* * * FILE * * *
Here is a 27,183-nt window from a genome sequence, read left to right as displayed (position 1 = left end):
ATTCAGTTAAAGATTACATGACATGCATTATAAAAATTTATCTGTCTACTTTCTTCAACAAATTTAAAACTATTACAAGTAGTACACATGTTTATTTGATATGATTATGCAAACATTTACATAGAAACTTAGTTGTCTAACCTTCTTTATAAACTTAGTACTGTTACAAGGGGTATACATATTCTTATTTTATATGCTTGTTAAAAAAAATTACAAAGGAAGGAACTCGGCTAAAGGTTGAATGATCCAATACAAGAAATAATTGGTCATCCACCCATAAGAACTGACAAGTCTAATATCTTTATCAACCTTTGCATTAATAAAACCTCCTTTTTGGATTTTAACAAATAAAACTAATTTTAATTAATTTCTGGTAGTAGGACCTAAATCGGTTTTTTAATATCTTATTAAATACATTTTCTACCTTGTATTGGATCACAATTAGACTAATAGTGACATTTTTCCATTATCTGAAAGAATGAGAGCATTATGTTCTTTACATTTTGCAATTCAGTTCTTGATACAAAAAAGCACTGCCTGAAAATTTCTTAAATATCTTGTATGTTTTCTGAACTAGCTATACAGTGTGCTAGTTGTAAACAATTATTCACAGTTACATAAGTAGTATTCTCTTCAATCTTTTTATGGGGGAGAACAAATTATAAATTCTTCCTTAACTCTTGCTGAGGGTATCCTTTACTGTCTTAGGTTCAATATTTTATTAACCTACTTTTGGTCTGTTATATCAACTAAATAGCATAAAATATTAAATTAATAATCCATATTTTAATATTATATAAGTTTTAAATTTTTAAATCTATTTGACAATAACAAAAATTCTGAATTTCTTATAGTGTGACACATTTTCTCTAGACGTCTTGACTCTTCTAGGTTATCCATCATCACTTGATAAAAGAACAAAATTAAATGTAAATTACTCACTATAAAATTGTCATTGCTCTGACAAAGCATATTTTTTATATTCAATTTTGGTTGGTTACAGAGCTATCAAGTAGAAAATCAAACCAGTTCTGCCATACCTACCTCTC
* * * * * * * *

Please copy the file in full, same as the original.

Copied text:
Here is a 27,183-nt window from a genome sequence, read left to right as displayed (position 1 = left end):
ATTCAGTTAAAGATTACATGACATGCATTATAAAAATTTATCTGTCTACTTTCTTCAACAAATTTAAAACTATTACAAGTAGTACACATGTTTATTTGATATGATTATGCAAACATTTACATAGAAACTTAGTTGTCTAACCTTCTTTATAAACTTAGTACTGTTACAAGGGGTATACATATTCTTATTTTATATGCTTGTTAAAAAAAATTACAAAGGAAGGAACTCGGCTAAAGGTTGAATGATCCAATACAAGAAATAATTGGTCATCCACCCATAAGAACTGACAAGTCTAATATCTTTATCAACCTTTGCATTAATAAAACCTCCTTTTTGGATTTTAACAAATAAAACTAATTTTAATTAATTTCTGGTAGTAGGACCTAAATCGGTTTTTTAATATCTTATTAAATACATTTTCTACCTTGTATTGGATCACAATTAGACTAATAGTGACATTTTTCCATTATCTGAAAGAATGAGAGCATTATGTTCTTTACATTTTGCAATTCAGTTCTTGATACAAAAAAGCACTGCCTGAAAATTTCTTAAATATCTTGTATGTTTTCTGAACTAGCTATACAGTGTGCTAGTTGTAAACAATTATTCACAGTTACATAAGTAGTATTCTCTTCAATCTTTTTATGGGGGAGAACAAATTATAAATTCTTCCTTAACTCTTGCTGAGGGTATCCTTTACTGTCTTAGGTTCAATATTTTATTAACCTACTTTTGGTCTGTTATATCAACTAAATAGCATAAAATATTAAATTAATAATCCATATTTTAATATTATATAAGTTTTAAATTTTTAAATCTATTTGACAATAACAAAAATTCTGAATTTCTTATAGTGTGACACATTTTCTCTAGACGTCTTGACTCTTCTAGGTTATCCATCATCACTTGATAAAAGAACAAAATTAAATGTAAATTACTCACTATAAAATTGTCATTGCTCTGACAAAGCATATTTTTTATATTCAATTTTGGTTGGTTACAGAGCTATCAAGTAGAAAATCAAACCAGTTCTGCCATACCTACCTCTC